The basic procedure in survey is that people are asked a number of questions on that aspect of behavior which the sociologist is interested in. A number of people carefully selected so that their representation of their population being studied are asked to answer exactly the same question so that the replies to different categories of respondents may be examined for differences. One type of survey relies on contacting the respondents by letter and asking them to complete the questionnaire themselves before returning it. These are called Mail questionnaires.
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Sometimes questionnaires are not completed by individuals separately but by people in a group under the direct supervision of the research worker. A variation of the procedure can be that a trained interviewer asks the questions and records the responses on a schedule from each respondent.
These alternate procedures have different advantages and disadvantages. Mail questionnaires are relatively cheap and can be used to contact respondents who are scattered over a wide area. But at the same time the proportion of people who return questionnaires sent through post is usually rather small. The questions asked in main questionnaires have also to be very carefully worded in order to avoid ambiguity since the respondents cannot ask to have questions clarified for them.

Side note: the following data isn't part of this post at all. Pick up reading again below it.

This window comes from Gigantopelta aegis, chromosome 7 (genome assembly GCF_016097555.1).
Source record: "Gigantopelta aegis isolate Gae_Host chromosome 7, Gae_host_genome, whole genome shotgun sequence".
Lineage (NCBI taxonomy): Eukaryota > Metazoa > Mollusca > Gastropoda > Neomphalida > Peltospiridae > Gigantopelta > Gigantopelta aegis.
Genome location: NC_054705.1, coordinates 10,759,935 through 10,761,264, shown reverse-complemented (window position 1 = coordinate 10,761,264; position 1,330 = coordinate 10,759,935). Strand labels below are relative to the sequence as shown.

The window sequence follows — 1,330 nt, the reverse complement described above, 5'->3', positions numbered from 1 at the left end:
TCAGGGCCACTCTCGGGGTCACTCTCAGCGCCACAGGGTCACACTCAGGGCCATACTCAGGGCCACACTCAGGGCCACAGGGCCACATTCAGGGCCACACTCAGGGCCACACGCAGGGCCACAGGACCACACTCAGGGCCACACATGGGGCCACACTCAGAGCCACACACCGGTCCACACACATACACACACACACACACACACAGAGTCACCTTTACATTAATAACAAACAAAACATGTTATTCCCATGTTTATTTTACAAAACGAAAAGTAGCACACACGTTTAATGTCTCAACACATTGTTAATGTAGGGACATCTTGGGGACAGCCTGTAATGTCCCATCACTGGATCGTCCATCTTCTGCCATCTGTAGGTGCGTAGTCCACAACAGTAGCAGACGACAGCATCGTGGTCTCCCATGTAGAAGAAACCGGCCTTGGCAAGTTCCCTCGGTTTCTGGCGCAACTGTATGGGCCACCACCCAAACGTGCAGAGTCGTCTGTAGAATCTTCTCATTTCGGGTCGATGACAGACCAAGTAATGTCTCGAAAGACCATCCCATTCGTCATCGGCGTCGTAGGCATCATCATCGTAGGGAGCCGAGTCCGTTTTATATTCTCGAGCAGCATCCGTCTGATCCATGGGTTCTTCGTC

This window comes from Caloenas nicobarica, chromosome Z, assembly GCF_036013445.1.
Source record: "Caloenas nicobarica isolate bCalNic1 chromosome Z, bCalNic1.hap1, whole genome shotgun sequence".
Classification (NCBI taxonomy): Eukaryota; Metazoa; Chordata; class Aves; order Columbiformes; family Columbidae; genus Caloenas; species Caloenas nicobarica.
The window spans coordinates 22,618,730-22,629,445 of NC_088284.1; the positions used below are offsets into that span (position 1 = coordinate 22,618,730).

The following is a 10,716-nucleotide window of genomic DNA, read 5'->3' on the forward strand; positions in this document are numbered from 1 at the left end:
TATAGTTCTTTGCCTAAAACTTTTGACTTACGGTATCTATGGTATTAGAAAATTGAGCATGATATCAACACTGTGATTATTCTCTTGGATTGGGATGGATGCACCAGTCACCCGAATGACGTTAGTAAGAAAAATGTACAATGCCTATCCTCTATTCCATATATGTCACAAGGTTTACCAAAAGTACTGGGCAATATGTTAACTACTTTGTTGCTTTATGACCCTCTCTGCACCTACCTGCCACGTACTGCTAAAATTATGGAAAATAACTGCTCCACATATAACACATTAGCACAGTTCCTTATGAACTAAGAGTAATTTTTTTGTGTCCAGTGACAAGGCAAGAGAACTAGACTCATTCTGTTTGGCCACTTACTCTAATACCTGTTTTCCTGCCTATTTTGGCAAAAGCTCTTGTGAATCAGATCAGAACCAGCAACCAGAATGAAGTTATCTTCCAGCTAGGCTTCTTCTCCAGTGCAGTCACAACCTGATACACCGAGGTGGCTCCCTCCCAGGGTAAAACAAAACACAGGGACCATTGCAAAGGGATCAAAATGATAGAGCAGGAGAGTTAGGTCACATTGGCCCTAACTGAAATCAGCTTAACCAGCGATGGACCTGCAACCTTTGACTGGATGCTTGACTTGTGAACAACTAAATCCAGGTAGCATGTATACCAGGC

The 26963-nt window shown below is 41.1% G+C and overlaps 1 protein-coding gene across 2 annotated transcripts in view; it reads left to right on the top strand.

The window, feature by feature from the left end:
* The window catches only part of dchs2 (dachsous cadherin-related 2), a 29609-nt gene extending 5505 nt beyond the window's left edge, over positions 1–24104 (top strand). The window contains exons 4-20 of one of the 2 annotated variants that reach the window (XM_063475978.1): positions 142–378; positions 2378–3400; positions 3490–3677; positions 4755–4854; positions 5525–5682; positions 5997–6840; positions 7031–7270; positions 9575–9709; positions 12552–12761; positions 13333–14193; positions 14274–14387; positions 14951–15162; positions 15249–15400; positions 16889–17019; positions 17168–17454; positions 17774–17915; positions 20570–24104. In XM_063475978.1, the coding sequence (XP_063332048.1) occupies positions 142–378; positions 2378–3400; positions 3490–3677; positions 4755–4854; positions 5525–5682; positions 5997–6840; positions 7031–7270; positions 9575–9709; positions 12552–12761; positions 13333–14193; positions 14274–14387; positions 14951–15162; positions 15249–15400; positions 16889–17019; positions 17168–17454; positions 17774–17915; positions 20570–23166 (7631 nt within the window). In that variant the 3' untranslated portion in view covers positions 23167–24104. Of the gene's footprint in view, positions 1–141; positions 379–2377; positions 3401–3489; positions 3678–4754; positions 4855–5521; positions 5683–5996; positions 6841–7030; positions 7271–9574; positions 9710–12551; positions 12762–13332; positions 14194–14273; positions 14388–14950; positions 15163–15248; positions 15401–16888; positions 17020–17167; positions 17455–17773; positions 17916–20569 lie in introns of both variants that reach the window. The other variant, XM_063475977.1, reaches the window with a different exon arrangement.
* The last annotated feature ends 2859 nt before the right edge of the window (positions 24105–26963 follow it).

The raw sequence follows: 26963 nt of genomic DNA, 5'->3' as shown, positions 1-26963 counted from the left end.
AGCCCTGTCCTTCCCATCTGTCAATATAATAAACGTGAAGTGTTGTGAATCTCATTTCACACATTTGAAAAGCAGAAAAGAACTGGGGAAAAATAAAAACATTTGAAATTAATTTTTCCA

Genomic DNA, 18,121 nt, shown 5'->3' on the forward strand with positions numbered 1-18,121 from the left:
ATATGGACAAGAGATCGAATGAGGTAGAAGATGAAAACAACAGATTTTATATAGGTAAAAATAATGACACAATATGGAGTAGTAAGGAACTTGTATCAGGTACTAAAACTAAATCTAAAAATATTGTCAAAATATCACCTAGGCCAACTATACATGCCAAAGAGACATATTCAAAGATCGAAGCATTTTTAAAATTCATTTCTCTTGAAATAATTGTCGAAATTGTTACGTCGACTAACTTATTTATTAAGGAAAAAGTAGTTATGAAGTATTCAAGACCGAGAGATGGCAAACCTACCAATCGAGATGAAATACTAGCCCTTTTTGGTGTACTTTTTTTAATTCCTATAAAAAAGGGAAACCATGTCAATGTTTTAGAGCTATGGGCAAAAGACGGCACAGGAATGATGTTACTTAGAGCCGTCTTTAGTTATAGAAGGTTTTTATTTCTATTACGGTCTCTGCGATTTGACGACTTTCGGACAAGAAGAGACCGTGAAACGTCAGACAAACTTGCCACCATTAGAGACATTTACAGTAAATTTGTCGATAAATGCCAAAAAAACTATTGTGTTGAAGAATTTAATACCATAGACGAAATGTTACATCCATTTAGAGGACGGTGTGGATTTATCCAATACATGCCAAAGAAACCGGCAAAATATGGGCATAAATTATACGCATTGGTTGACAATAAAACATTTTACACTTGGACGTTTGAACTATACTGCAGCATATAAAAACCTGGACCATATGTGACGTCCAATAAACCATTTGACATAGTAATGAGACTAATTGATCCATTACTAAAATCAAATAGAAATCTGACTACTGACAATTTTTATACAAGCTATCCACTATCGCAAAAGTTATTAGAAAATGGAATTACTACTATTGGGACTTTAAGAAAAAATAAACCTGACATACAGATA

Using groups to complete questionnaires means that the return rate is good and that information is assembled quickly and fairly. Administrating the interview schedules to the respondents individually is probably the most reliable method. Several trained interviewers may be employed to contact specific individuals. The questionnaires and schedules can consist of both close-ended and open-ended questions. Also a special attention needs to be paid to ensure that the questionnaires are filled in logical order.
Where aptitude questions are included great care must be exercised to ensure the proper words are used. In case of schedules emphasis and interactions may also be standardized between different individuals and from respondents to respondents. Finally proper sampling techniques must be used to ensure that the sample under study represents the universe of study. In order to enhance the reliability of data collected through questionnaires and schedules, these questionnaires and schedules must be pretested through pilot studies.